Service Dogs for Children with Autism or other Developmental Disabilities

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Service Dog Program for Children Ages 8 to 10

For children with autism or other developmental disabilities, a NEADS Service Dog can make all the difference. NEADS Service Dogs are trained in a variety of tasks that can address a range of symptoms, behaviors, and issues caused by a child's autism. This task work can help address a child's socialization skills, behavioral skills, life skills, and fine and gross motor skills. (Note that the task work is not designed for a child who has a major psychiatric diagnosis (including PTSD) or history of trauma.)

NEADS Service Dogs for Children with Autism are selected for their special chemistry with children. All NEADS Service Dogs are gentle, tolerant and well trained, but each has its own personality that can be matched with an appropriate child. Some children may benefit from a dog that seeks out attention and elicits play. Other children may require a quiet, somewhat reserved dog to make them feel more comfortable. The type of dog that best suits a child's needs is determined during the interview process.

Because of this highly personalized matching process, we require all applicants (child and a parent or family member) to come to our NEADS campus in Princeton, MA for an in-person evaluation and in-take interview. If you are more than 3 hours from the NEADS campus, we can begin the process with a Zoom interview.

The process to receive a NEADS Service Dog involves multiple steps. Start the process by taking our Prequalifying Questionnaire to find out if a Service Dog is right for your child.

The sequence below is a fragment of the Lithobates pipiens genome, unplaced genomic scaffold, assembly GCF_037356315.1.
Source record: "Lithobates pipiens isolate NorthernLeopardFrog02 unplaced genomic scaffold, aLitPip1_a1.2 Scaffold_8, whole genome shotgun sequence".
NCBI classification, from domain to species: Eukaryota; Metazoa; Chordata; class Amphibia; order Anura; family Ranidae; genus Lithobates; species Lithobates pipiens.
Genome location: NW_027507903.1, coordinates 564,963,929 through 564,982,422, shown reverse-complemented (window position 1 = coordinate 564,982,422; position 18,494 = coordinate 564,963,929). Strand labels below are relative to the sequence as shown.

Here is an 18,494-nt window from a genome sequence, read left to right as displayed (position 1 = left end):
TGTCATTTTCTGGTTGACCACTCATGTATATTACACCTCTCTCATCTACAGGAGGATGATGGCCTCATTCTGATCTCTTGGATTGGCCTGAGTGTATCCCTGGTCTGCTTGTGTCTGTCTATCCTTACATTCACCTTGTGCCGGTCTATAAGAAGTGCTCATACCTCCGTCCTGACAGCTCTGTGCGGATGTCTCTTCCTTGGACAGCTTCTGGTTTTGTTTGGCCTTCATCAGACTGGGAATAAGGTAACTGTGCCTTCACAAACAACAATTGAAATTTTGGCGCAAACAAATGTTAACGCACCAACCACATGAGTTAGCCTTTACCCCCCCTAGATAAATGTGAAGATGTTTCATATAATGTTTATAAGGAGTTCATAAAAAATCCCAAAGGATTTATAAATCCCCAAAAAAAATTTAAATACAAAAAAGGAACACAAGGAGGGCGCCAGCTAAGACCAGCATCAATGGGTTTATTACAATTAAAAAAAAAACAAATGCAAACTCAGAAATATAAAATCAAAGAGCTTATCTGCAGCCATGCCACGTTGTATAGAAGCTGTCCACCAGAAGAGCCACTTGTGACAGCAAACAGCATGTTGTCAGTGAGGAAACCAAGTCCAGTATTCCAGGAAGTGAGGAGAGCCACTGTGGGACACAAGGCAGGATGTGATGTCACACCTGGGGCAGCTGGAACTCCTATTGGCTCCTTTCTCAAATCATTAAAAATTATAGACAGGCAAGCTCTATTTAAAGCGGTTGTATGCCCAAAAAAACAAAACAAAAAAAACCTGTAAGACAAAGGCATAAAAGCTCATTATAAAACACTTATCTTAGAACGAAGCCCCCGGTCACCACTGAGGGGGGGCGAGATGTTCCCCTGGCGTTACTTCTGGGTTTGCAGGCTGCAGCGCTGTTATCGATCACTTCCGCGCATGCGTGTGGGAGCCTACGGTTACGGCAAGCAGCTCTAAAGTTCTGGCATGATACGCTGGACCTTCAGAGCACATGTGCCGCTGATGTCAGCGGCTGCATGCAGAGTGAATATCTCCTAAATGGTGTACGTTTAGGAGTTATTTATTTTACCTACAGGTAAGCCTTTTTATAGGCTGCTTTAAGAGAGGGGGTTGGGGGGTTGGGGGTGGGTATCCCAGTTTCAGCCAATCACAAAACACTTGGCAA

How can a Service Dog help a child with autism or other developmental disabilities?


One of the hallmarks of a well-trained Service Dog is that it consistently and reliably performs the tasks for which it’s been trained. For children with autism or other developmental disabilities, tasks can include:

  • Visit: The Service Dog will rest its head on the child's lap. This can calm or interrupt an unwanted behavior.
  • Nudge: The Service Dog can flip on a light switch, mitigating the child's fear of the dear.
  • My Lap: The Service Dog will put its front two paws onto the child’s legs. The My Lap command can be given while the child is seated in a chair, or the dog can come across sideways while they are on the floor, to give the sensation of pressure. The deep pressure can help with sensory integration.
  • Speak: The child can use this task to communicate with a parent. Because the Service Dog will only bark on command, the parent knows that when the dog barks, the child needs assistance.

When is a NEADS Service Dog right...

... for you and your child with autism or other developmental disabilities

For families with children with autism or other developmental disabilities, the quote from Dr. Stephen Shore rings true: “If you’ve met one person with autism, you’ve met one person with autism.”

Just as every child with autism is unique, so is every Service Dog program. To that end, NEADS asks that you consider the following before you proceed. If you decide to apply, there will be a series of pre-qualifying questions to help determine if a NEADS Service Dog may be right for you and your child.